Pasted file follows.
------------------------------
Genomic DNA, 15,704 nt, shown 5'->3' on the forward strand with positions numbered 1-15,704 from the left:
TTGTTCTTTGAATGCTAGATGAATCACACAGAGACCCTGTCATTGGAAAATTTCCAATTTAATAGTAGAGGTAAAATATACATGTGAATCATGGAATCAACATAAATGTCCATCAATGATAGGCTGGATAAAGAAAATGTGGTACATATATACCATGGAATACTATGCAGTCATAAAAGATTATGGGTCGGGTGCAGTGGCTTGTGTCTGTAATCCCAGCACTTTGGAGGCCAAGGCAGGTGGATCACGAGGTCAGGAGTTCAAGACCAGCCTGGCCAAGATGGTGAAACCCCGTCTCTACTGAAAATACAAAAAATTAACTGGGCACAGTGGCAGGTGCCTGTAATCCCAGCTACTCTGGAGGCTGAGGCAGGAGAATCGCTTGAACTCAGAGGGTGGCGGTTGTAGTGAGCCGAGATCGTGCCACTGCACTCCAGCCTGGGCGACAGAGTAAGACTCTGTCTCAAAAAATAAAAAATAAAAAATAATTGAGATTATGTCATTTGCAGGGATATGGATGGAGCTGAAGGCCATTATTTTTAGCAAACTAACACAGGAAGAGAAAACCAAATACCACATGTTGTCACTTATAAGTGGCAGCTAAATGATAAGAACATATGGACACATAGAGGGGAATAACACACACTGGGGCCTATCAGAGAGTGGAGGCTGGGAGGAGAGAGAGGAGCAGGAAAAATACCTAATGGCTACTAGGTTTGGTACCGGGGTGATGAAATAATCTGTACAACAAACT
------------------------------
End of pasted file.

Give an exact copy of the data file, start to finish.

Genomic DNA, 15,704 nt, shown 5'->3' on the forward strand with positions numbered 1-15,704 from the left:
TTGTTCTTTGAATGCTAGATGAATCACACAGAGACCCTGTCATTGGAAAATTTCCAATTTAATAGTAGAGGTAAAATATACATGTGAATCATGGAATCAACATAAATGTCCATCAATGATAGGCTGGATAAAGAAAATGTGGTACATATATACCATGGAATACTATGCAGTCATAAAAGATTATGGGTCGGGTGCAGTGGCTTGTGTCTGTAATCCCAGCACTTTGGAGGCCAAGGCAGGTGGATCACGAGGTCAGGAGTTCAAGACCAGCCTGGCCAAGATGGTGAAACCCCGTCTCTACTGAAAATACAAAAAATTAACTGGGCACAGTGGCAGGTGCCTGTAATCCCAGCTACTCTGGAGGCTGAGGCAGGAGAATCGCTTGAACTCAGAGGGTGGCGGTTGTAGTGAGCCGAGATCGTGCCACTGCACTCCAGCCTGGGCGACAGAGTAAGACTCTGTCTCAAAAAATAAAAAATAAAAAATAATTGAGATTATGTCATTTGCAGGGATATGGATGGAGCTGAAGGCCATTATTTTTAGCAAACTAACACAGGAAGAGAAAACCAAATACCACATGTTGTCACTTATAAGTGGCAGCTAAATGATAAGAACATATGGACACATAGAGGGGAATAACACACACTGGGGCCTATCAGAGAGTGGAGGCTGGGAGGAGAGAGAGGAGCAGGAAAAATACCTAATGGCTACTAGGTTTGGTACCGGGGTGATGAAATAATCTGTACAACAAACT